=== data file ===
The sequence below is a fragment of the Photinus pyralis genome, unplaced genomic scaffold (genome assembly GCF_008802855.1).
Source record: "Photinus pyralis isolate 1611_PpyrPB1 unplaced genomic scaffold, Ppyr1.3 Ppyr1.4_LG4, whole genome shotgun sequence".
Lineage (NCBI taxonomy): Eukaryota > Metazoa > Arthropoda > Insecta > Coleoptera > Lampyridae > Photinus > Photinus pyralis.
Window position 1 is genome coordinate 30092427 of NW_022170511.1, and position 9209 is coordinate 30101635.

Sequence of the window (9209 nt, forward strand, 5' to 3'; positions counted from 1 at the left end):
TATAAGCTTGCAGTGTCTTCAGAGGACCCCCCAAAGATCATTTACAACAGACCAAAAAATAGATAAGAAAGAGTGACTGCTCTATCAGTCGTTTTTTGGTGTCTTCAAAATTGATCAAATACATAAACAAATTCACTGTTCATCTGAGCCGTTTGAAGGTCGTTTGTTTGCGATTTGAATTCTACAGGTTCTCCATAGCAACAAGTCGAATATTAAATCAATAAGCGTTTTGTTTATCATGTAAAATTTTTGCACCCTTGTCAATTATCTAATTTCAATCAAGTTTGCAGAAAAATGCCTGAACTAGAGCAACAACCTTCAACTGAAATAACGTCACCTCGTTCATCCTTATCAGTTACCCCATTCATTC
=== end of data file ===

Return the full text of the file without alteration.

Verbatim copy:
The sequence below is a fragment of the Photinus pyralis genome, unplaced genomic scaffold (genome assembly GCF_008802855.1).
Source record: "Photinus pyralis isolate 1611_PpyrPB1 unplaced genomic scaffold, Ppyr1.3 Ppyr1.4_LG4, whole genome shotgun sequence".
Lineage (NCBI taxonomy): Eukaryota > Metazoa > Arthropoda > Insecta > Coleoptera > Lampyridae > Photinus > Photinus pyralis.
Window position 1 is genome coordinate 30092427 of NW_022170511.1, and position 9209 is coordinate 30101635.

Sequence of the window (9209 nt, forward strand, 5' to 3'; positions counted from 1 at the left end):
TATAAGCTTGCAGTGTCTTCAGAGGACCCCCCAAAGATCATTTACAACAGACCAAAAAATAGATAAGAAAGAGTGACTGCTCTATCAGTCGTTTTTTGGTGTCTTCAAAATTGATCAAATACATAAACAAATTCACTGTTCATCTGAGCCGTTTGAAGGTCGTTTGTTTGCGATTTGAATTCTACAGGTTCTCCATAGCAACAAGTCGAATATTAAATCAATAAGCGTTTTGTTTATCATGTAAAATTTTTGCACCCTTGTCAATTATCTAATTTCAATCAAGTTTGCAGAAAAATGCCTGAACTAGAGCAACAACCTTCAACTGAAATAACGTCACCTCGTTCATCCTTATCAGTTACCCCATTCATTC